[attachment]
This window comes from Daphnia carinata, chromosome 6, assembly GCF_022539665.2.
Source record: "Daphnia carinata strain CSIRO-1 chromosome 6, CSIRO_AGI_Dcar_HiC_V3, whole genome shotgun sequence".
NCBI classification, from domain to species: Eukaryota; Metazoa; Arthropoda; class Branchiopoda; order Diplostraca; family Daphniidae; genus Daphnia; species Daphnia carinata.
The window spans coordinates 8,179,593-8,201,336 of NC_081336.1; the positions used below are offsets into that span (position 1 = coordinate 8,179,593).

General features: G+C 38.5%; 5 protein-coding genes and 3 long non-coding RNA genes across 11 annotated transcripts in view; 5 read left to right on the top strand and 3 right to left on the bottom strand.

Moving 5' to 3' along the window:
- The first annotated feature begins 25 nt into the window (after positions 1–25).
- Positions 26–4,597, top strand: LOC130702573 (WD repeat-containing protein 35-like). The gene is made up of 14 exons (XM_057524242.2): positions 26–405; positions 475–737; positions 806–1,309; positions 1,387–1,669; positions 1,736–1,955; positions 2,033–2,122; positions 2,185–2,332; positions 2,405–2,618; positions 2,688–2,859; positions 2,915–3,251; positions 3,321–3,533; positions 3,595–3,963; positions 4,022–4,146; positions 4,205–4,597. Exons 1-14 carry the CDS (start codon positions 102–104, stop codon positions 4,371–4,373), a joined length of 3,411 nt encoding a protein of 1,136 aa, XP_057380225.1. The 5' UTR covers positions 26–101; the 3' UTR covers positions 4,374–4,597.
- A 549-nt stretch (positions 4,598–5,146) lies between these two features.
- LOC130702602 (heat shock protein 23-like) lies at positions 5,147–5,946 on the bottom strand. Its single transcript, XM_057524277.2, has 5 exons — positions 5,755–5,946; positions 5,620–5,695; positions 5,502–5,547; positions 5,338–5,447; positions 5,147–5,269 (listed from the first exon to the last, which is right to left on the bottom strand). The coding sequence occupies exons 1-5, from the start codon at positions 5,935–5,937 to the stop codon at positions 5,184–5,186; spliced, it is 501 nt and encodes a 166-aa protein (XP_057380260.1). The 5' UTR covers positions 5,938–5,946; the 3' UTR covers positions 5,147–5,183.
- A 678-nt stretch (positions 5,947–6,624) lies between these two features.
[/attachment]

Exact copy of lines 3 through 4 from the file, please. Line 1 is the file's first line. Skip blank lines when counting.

NCBI classification, from domain to species: Eukaryota; Metazoa; Arthropoda; class Branchiopoda; order Diplostraca; family Daphniidae; genus Daphnia; species Daphnia carinata.
The window spans coordinates 8,179,593-8,201,336 of NC_081336.1; the positions used below are offsets into that span (position 1 = coordinate 8,179,593).